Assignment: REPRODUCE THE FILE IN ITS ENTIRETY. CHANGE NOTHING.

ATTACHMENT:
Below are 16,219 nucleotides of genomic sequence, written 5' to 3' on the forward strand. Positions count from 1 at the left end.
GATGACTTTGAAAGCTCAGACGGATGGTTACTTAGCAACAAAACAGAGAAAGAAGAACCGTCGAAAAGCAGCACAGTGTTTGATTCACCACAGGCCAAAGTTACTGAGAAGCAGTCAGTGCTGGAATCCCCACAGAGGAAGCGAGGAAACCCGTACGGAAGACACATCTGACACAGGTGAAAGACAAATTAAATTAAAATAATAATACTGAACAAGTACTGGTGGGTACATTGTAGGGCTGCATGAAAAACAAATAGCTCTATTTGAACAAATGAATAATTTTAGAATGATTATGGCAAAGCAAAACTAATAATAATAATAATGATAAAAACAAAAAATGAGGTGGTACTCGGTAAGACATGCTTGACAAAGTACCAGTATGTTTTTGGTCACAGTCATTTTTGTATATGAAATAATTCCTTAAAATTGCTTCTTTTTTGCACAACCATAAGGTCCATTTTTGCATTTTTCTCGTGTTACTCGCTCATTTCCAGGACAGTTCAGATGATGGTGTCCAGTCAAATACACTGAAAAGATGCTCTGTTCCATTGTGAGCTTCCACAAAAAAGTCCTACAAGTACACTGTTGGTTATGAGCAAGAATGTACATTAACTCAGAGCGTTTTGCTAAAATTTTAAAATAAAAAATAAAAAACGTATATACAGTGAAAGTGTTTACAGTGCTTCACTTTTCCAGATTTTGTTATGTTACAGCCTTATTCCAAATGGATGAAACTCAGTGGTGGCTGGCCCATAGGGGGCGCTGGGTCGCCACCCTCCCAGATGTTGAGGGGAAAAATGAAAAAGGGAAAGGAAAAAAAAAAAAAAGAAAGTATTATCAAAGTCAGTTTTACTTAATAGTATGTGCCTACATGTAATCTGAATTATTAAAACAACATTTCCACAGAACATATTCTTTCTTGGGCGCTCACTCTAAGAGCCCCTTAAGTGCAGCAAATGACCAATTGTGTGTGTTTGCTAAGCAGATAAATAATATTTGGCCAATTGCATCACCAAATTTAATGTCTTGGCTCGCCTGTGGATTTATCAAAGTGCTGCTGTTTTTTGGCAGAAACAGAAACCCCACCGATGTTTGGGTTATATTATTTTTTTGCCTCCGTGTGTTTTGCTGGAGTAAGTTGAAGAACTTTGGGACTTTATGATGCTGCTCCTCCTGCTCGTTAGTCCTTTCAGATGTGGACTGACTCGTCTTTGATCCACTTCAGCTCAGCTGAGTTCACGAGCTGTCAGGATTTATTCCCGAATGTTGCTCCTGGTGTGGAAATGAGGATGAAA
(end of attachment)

Below are 16,219 nucleotides of genomic sequence, written 5' to 3' on the forward strand. Positions count from 1 at the left end.
GATGACTTTGAAAGCTCAGACGGATGGTTACTTAGCAACAAAACAGAGAAAGAAGAACCGTCGAAAAGCAGCACAGTGTTTGATTCACCACAGGCCAAAGTTACTGAGAAGCAGTCAGTGCTGGAATCCCCACAGAGGAAGCGAGGAAACCCGTACGGAAGACACATCTGACACAGGTGAAAGACAAATTAAATTAAAATAATAATACTGAACAAGTACTGGTGGGTACATTGTAGGGCTGCATGAAAAACAAATAGCTCTATTTGAACAAATGAATAATTTTAGAATGATTATGGCAAAGCAAAACTAATAATAATAATAATGATAAAAACAAAAAATGAGGTGGTACTCGGTAAGACATGCTTGACAAAGTACCAGTATGTTTTTGGTCACAGTCATTTTTGTATATGAAATAATTCCTTAAAATTGCTTCTTTTTTGCACAACCATAAGGTCCATTTTTGCATTTTTCTCGTGTTACTCGCTCATTTCCAGGACAGTTCAGATGATGGTGTCCAGTCAAATACACTGAAAAGATGCTCTGTTCCATTGTGAGCTTCCACAAAAAAGTCCTACAAGTACACTGTTGGTTATGAGCAAGAATGTACATTAACTCAGAGCGTTTTGCTAAAATTTTAAAATAAAAAATAAAAAACGTATATACAGTGAAAGTGTTTACAGTGCTTCACTTTTCCAGATTTTGTTATGTTACAGCCTTATTCCAAATGGATGAAACTCAGTGGTGGCTGGCCCATAGGGGGCGCTGGGTCGCCACCCTCCCAGATGTTGAGGGGAAAAATGAAAAAGGGAAAGGAAAAAAAAAAAAAAGAAAGTATTATCAAAGTCAGTTTTACTTAATAGTATGTGCCTACATGTAATCTGAATTATTAAAACAACATTTCCACAGAACATATTCTTTCTTGGGCGCTCACTCTAAGAGCCCCTTAAGTGCAGCAAATGACCAATTGTGTGTGTTTGCTAAGCAGATAAATAATATTTGGCCAATTGCATCACCAAATTTAATGTCTTGGCTCGCCTGTGGATTTATCAAAGTGCTGCTGTTTTTTGGCAGAAACAGAAACCCCACCGATGTTTGGGTTATATTATTTTTTTGCCTCCGTGTGTTTTGCTGGAGTAAGTTGAAGAACTTTGGGACTTTATGATGCTGCTCCTCCTGCTCGTTAGTCCTTTCAGATGTGGACTGACTCGTCTTTGATCCACTTCAGCTCAGCTGAGTTCACGAGCTGTCAGGATTTATTCCCGAATGTTGCTCCTGGTGTGGAAATGAGGATGAAA